Dodge Inches Toward First Win

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An old saying has it that “Rome wasn’t built in a day,” and so it has gone for the Dodge contingency in its first year back in the NASCAR Winston Cup Series.

The first 21 races of the season have left the Dodge teams still searching for the manufacturer’s first victory in 2001, but Sunday’s Brickyard 400 at Indianapolis Motor Speedway may have provided a sense of hope for the Intrepids.

For the first time since Michigan in early June, and only the third time all season (the other was at Daytona in February), three Dodges placed in the Top 10 in a race.

As usual, Sterling Marlin led the Dodge charge, finishing second behind winner Jeff Gordon. Ward Burton came home sixth, while Bill Elliott finished eighth.

The Brickyard 400 was the first race following a rules change by NASCAR that saw the governing body allow the Dodge teams to extend their front air dam an additional two inches in an attempt to give them more downforce.

The Dodges were solid in qualifying Saturday morning, with Elliott placing his No. 9 Intrepid second, and teammate Casey Atwood starting the race from the third position. It was Elliott’s best starting spot since he won the pole for the season-opening Daytona 500.

Despite the Dodge teams’ good fortune at Indy (John Andretti, who has struggled all season, also finished 14th), few in the Dodge camp were attributing their success to the rule change.

“It’s still too early to tell about the impact (of the rule change),” said Ray Evernham, who owns Dodges raced by Elliott and Atwood, and who spearheaded Dodge’s return to the Winston Cup Series. “We were just as good at Pocono last week. We haven’t really had a chance to work on it yet.”

“There wasn’t a huge difference with the rules change,” Elliott said. “It wasn’t that much easier to pass.”

“I don’t know,” Marlin said when asked if the rule change helped. “This is the same car we had at Michigan. We felt like we should have won the race at Michigan, but we had a third-place car there. We brought it here and ran second with it. So, until you do it back to back and just see what it does, I don’t know. I know the wind tunnel (test) says it gets more downforce up front. If that’s what it says, then that’s what it says.”

“I don’t know if it made a huge difference or was a big plus,” said Bill Davis, owner of the Intrepids driven by Burton and Dave Blaney. “We’ll have to learn more about it, but it’s a step in the right direction. We’re getting better. We knew this wasn’t going to be an easy deal. It was a big step. We’ve got all brand new cars. The second half of the season we’re going to run better.”

Burton is 17th in the Winston Cup standings and Blaney is mired in 28th.

Mike Ford, crew chief for Elliott’s Intrepid, said he believes the rule change did prove beneficial for the Dodges.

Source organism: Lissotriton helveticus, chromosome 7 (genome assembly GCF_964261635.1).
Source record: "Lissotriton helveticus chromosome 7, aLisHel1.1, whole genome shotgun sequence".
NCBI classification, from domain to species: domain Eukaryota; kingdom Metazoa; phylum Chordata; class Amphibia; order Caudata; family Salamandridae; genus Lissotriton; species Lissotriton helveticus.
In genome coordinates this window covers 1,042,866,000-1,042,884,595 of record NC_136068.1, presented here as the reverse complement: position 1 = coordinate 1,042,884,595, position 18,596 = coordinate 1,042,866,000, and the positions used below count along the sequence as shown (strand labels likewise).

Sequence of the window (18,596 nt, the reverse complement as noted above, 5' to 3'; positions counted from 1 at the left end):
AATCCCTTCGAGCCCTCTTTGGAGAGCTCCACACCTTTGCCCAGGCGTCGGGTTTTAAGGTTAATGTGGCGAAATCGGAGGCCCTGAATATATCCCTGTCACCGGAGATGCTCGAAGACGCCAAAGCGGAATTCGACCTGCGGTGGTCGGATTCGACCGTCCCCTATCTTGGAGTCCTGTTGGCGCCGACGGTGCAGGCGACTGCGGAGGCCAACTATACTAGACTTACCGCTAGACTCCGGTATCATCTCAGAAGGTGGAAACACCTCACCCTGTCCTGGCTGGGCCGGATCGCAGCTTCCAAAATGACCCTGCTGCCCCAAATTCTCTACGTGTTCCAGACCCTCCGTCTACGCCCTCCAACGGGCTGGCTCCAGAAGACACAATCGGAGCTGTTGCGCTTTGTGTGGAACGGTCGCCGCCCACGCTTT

“(The rule change) helped because some of the Dodges performed well (Sunday) and we had three of them in the Top 10,” Ford said. “It’s a step in the right direction. Hopefully, it’s a sign of what’s to come.”

Marlin continued his strong run and consistent level of performance he’s had all season. With his runner-up finish, the driver of the No. 40 Intrepid moved past Tony Stewart into fourth place in the Winston Cup standings, 323 points behind leader Gordon.

It was Marlin’s sixth top-five finish of the season and his best result of the 2001 campaign. Still, Marlin said he and his team should have been to victory lane by now.

“It’s getting frustrating for us,” Marlin said. “We keep working harder. Last week we didn’t run too good. And in New Hampshire, it was terrible. We came here and tested, and it wasn’t real good. We just kept working on the car. We felt like we had a pretty good race car, and now it’s only a matter of time for us.”

Elliott’s team has shown major improvement the past few weeks. He has five top-10 finishes in his past eight races, including a fourth-place run at Pocono on July 29, to move into a tie for 15th in the Winston Cup standings.

“We’ve come a long way in the past few weeks and that’s what we’ve got to keep working on,” Elliott said.

Overall, Dodge officials were pleased with Sunday’s effort and are looking forward to continued improvement the next few weeks.

“We had a chance to get a lot of quality time with the new front nose, and that’s something we didn’t have,” said Tim Culbertson, program manager for Dodge Winston Cup Engineering. “We came in to Indy cold. We had some really good time to evaluate it Sunday. I believe now it looks directionally correct. We’ll go home and figure out what we learned.

“We’ll be better at Watkins Glen (road course). It can make a difference there, but for sure, Michigan will be the next big test for us. I really felt like the playing field was level at Indy. We’re pretty pleased with what we see right now as good potential.

“The 40 team (Marlin) is very disappointed because they came close to winning the race. The 22 team (Ward Burton) was the fastest car out there. You get dealt a different set of yellow flags and we win the race with the 22 car. The 43 ran good (Andretti), and the 9 ran good (Elliott), so we’re pleased.”

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